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President’s Somber Appearance
The President of the United States, Barack Obama, waits for the applause to end before making his speech during the Presidential Memorial Service. (PSR News Photo, by Robert Cunningham, 01/12/2011)
Will SOTU live up to Tucson’s ideals?
By: Jason Hayes, PSR News (1/25/2011)
Tonight at 9pm eastern, President Obama will deliver the State of the Union address. While much of his address will focus on plans for new spending, job creation, and innovation, expectations are that at least some portion of the discussion will also need to repeat his recent calls for healing and rebuilding.
While speaking at the memorial service for Tucson shooting victims, on January 12th at the University of Arizona’s McKale Center, the President noted how political discourse in the country has become sharply polarized. He discussed how, as a nation, we have become far too eager to lay the blame for perceived problems at the feet of those who think different than we do. He also stated that decision makers must begin to talk in a way that “heals” & not in a way that wounds
For President Obama, Tuesday’s State of the Union offers a key opportunity. It represents a moment where the President can move forward on his calls for cooperative effort and decreased rancor.
Before he opens his mouth, however, he has already set a difficult road to follow. His unprecedented 2010 State of the Union rebuke of the Supreme Court, for a ruling that struck down corporate political spending limits, was viewed across the country as a partisan slight against the ostensibly apolitical judiciary. The immediate and loud applause from some members of Congress following that comment only served to heighten the apparent, unfriendly rift between the various branches of government.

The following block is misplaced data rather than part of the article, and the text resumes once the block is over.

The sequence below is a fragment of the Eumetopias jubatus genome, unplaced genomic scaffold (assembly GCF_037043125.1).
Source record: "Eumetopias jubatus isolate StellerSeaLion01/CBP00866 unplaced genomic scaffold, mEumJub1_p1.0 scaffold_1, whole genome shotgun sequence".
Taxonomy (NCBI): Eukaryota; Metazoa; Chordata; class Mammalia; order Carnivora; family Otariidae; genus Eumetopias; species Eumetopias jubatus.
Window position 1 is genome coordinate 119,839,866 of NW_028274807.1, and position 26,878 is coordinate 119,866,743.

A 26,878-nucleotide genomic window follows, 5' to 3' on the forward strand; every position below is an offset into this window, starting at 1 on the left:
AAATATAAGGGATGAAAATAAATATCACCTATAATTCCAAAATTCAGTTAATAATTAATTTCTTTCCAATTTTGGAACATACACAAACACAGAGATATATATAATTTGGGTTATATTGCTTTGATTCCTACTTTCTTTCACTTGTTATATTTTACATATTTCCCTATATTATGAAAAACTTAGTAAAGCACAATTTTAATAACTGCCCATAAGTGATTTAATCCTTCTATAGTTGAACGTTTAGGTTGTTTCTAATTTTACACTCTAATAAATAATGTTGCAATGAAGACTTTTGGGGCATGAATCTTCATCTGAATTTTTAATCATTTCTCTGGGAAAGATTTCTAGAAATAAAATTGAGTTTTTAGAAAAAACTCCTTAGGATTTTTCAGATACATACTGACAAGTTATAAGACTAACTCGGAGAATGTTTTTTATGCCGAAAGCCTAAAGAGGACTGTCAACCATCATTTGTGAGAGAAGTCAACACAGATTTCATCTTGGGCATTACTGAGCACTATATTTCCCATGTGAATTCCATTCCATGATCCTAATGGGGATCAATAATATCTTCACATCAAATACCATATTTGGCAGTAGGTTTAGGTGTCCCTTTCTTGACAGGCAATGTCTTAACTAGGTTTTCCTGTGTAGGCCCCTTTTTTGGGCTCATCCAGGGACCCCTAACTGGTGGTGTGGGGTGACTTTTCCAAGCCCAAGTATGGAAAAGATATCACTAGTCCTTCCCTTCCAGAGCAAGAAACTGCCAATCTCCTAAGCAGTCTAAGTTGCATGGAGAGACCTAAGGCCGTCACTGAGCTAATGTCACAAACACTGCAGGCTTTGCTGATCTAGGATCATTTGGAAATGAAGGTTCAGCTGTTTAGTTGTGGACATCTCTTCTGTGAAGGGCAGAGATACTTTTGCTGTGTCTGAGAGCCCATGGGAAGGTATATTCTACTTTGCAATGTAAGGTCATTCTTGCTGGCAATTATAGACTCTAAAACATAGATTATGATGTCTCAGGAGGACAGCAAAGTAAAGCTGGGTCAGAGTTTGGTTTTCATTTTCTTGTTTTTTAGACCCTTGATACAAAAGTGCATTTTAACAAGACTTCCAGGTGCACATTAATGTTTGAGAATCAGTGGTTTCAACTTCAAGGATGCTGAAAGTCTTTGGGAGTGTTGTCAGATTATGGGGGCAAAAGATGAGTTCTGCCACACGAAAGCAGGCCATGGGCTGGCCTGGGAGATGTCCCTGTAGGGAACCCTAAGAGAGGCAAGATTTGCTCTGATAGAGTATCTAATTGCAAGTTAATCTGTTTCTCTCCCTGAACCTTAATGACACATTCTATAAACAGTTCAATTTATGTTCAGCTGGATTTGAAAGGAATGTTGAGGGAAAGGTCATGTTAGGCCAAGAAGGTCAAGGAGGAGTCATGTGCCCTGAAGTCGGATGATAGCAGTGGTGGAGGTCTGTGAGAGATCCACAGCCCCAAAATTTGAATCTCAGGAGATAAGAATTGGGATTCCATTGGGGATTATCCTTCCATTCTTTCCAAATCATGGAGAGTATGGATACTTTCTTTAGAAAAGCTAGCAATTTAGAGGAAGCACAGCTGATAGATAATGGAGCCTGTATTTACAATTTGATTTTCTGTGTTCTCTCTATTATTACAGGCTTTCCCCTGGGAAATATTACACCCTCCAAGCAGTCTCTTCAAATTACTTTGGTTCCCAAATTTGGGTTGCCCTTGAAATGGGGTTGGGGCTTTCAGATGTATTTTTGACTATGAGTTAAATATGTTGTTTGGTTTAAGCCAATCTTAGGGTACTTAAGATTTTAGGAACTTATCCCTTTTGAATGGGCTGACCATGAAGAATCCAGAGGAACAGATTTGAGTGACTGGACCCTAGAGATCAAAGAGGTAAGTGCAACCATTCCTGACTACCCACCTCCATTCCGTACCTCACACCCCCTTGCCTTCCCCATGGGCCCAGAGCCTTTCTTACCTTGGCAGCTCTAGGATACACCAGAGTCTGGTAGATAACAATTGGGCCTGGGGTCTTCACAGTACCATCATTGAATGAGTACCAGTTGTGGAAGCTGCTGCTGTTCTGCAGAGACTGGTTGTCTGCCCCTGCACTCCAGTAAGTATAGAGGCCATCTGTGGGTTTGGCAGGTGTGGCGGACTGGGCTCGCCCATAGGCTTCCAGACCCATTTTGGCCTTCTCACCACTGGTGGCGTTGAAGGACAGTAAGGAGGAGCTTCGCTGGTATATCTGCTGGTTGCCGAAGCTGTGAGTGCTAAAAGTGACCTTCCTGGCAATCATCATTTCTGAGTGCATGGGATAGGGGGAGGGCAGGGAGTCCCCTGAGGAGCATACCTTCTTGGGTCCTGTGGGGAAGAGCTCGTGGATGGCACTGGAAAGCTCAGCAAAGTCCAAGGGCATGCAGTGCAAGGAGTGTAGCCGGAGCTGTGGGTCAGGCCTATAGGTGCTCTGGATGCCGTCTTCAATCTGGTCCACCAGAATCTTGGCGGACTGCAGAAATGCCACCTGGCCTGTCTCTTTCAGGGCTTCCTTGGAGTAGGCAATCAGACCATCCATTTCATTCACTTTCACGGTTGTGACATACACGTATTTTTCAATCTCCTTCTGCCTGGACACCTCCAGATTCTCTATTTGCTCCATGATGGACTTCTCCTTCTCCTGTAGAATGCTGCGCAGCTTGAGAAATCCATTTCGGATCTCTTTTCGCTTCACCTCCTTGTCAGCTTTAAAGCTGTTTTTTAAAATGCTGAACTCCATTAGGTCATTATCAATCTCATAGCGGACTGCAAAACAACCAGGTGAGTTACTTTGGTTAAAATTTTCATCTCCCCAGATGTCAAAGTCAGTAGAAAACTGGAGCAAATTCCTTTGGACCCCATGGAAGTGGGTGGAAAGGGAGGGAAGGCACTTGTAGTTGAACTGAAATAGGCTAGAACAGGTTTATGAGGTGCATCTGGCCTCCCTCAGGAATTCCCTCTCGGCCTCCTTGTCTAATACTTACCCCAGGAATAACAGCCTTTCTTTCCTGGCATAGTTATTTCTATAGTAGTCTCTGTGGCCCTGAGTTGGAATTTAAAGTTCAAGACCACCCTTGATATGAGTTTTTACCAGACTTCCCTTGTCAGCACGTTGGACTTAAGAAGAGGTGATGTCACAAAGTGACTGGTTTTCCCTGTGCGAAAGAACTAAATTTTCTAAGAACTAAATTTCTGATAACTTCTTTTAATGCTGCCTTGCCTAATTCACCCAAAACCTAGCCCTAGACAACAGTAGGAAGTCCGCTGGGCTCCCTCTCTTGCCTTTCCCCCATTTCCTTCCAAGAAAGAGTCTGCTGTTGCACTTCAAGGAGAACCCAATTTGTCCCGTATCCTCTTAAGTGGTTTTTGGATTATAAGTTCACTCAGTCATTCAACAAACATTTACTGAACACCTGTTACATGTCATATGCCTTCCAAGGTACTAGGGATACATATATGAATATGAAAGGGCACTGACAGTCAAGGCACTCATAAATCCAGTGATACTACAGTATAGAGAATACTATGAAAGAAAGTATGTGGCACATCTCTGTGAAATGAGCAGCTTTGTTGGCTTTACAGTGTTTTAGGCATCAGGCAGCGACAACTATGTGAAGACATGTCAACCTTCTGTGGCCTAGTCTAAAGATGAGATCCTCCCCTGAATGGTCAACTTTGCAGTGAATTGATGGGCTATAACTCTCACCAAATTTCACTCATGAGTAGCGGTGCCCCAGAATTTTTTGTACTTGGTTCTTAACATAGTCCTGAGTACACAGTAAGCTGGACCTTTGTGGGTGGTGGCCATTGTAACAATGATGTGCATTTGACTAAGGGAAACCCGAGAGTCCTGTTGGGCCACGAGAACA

Early reports this week had suggested that, in response to last year’s slight, Supreme Court Justices might sit out the State of the Union Address. Later reports are suggesting that as many as six of the nine justices still plan to attend. Whether they attend or sit out, citizens, pundits, and politicos around the country will be watching carefully to see if the President will mirror last year’s words, or return to the healing language and the kinder, gentler nation he passionately argued for in Tucson.
Media responses to the President’s Tucson address indicate it is possible for at least a momentary reprise from the reflexive partisan jousting. Well known conservative commentator, Charles Krauthammer’s response to the Tucson address was nothing if not charitable. Mr. Obama, he noted, had made it clear that “unknowable evil” motivated the Tucson shooter. Therefore, attempts by both sides of the political divide to assign blame for the murders were effectively “over.” He praised the President’s words, described his recent “political rebound,” and argued how the emphasis on the innocence of a child was “remarkable and extremely effective.” Later, he described the President’s Tucson address as “extremely successful.” In the same discussion, noted media representative, Britt Hume stated that the President could not help but benefit from the Tucson speech because he “behaved, as some partisans have not, with considerable dignity and grace.”